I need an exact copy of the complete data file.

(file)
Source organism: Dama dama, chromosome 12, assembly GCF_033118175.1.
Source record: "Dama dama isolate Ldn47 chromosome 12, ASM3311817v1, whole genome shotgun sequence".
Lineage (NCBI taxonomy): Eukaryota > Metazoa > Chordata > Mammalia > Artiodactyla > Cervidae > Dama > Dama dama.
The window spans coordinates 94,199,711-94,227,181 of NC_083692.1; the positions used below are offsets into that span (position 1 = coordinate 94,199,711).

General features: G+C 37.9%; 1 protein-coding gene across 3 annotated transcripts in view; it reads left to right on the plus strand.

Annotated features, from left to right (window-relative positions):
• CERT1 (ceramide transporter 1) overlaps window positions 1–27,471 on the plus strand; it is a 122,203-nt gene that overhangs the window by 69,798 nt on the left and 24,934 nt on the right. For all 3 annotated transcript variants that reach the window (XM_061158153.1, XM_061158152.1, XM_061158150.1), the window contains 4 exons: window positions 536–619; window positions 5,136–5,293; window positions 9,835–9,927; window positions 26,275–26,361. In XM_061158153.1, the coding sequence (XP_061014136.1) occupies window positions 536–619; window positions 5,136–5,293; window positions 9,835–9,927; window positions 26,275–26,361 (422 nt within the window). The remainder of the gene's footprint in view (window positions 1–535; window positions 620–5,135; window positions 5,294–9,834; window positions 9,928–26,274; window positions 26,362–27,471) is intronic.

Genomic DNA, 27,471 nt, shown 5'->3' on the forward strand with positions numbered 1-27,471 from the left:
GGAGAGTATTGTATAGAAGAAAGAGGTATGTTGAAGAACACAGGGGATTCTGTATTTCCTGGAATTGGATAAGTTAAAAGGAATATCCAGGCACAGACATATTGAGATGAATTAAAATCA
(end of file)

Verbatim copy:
Source organism: Dama dama, chromosome 12, assembly GCF_033118175.1.
Source record: "Dama dama isolate Ldn47 chromosome 12, ASM3311817v1, whole genome shotgun sequence".
Lineage (NCBI taxonomy): Eukaryota > Metazoa > Chordata > Mammalia > Artiodactyla > Cervidae > Dama > Dama dama.
The window spans coordinates 94,199,711-94,227,181 of NC_083692.1; the positions used below are offsets into that span (position 1 = coordinate 94,199,711).

General features: G+C 37.9%; 1 protein-coding gene across 3 annotated transcripts in view; it reads left to right on the plus strand.

Annotated features, from left to right (window-relative positions):
• CERT1 (ceramide transporter 1) overlaps window positions 1–27,471 on the plus strand; it is a 122,203-nt gene that overhangs the window by 69,798 nt on the left and 24,934 nt on the right. For all 3 annotated transcript variants that reach the window (XM_061158153.1, XM_061158152.1, XM_061158150.1), the window contains 4 exons: window positions 536–619; window positions 5,136–5,293; window positions 9,835–9,927; window positions 26,275–26,361. In XM_061158153.1, the coding sequence (XP_061014136.1) occupies window positions 536–619; window positions 5,136–5,293; window positions 9,835–9,927; window positions 26,275–26,361 (422 nt within the window). The remainder of the gene's footprint in view (window positions 1–535; window positions 620–5,135; window positions 5,294–9,834; window positions 9,928–26,274; window positions 26,362–27,471) is intronic.

Genomic DNA, 27,471 nt, shown 5'->3' on the forward strand with positions numbered 1-27,471 from the left:
GGAGAGTATTGTATAGAAGAAAGAGGTATGTTGAAGAACACAGGGGATTCTGTATTTCCTGGAATTGGATAAGTTAAAAGGAATATCCAGGCACAGACATATTGAGATGAATTAAAATCA